University of Washington’s Center for Philosophy for Children
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Title and Author: Double Trouble by Philip Cam

Field of Philosophy: Metaphysics

Plot Summary: Algernon, a robot servant, is replaced piece by piece over time by the robot company. Eventually, Algernon’s owner goes to the company to complain about unnecessary repairs. While there, he discovers that the company has put together all the old parts of Algernon, who is now employed as a cleaning robot for the company. The cleaning robot recognizes his previous owner, and begs to be taken home. The company releases him, but when he arrives home to discover the “new” Algernon, they each claim to be the rightful Algernon, faithful robot servant.

Some discussion questions:

Which robot is the “real” Algernon (the one at the house, or the one who returns from the company)? Why?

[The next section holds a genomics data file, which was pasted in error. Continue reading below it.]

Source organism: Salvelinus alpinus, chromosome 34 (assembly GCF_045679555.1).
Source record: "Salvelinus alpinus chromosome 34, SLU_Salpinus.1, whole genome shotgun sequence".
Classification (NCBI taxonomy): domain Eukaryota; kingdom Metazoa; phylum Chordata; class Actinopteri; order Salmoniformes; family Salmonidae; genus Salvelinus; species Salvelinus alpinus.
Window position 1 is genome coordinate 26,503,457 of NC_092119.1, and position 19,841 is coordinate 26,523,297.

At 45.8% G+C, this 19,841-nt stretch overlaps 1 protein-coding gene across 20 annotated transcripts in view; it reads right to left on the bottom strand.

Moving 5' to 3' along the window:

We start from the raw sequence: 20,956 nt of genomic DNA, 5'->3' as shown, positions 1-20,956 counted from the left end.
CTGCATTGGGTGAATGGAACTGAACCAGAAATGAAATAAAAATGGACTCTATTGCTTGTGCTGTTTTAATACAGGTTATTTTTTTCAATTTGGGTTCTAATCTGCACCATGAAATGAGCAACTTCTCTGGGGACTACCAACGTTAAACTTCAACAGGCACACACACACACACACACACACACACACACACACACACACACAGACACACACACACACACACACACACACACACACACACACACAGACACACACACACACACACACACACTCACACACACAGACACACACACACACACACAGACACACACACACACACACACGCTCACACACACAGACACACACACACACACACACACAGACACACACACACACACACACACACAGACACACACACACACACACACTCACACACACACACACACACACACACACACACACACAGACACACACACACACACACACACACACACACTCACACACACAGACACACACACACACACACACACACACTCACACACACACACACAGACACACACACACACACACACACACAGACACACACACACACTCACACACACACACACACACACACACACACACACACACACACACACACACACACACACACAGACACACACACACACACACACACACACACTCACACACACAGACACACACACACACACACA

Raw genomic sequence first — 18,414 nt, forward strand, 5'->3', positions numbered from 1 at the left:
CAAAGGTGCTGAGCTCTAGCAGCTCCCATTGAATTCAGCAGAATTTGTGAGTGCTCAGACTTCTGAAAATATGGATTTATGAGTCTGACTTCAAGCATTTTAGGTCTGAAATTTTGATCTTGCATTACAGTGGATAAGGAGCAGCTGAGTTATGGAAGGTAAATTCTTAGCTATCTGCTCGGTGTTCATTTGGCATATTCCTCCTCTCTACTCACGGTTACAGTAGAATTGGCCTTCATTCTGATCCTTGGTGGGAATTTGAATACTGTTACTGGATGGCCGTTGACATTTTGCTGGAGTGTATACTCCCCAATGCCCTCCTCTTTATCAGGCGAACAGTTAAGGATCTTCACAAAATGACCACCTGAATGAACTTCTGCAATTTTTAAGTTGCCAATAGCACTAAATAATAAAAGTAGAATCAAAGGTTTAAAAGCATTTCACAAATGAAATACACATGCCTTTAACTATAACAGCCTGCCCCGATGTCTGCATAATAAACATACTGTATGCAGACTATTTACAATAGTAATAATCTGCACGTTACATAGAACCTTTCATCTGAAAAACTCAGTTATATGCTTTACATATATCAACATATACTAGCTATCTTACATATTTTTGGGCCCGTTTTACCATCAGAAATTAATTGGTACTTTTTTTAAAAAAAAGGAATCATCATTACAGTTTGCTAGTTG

Is there a particular part of the robot that is central to his identity (without it he wouldn’t be himself)?
Would you think differently about which one is the “real” Algernon if the changes were made all at once (e.g., in a single “repair” rather than spread out over time)? Why/why not?
Can there be two real Algernons? If not, why not?
Imagine something that can change in many ways while remaining the same, maybe a ball of play-dough that over time changes shape, thickness, texture, and perhaps even color. How do we know the difference between changes that happen to the ball, and changes that make the ball a different thing altogether?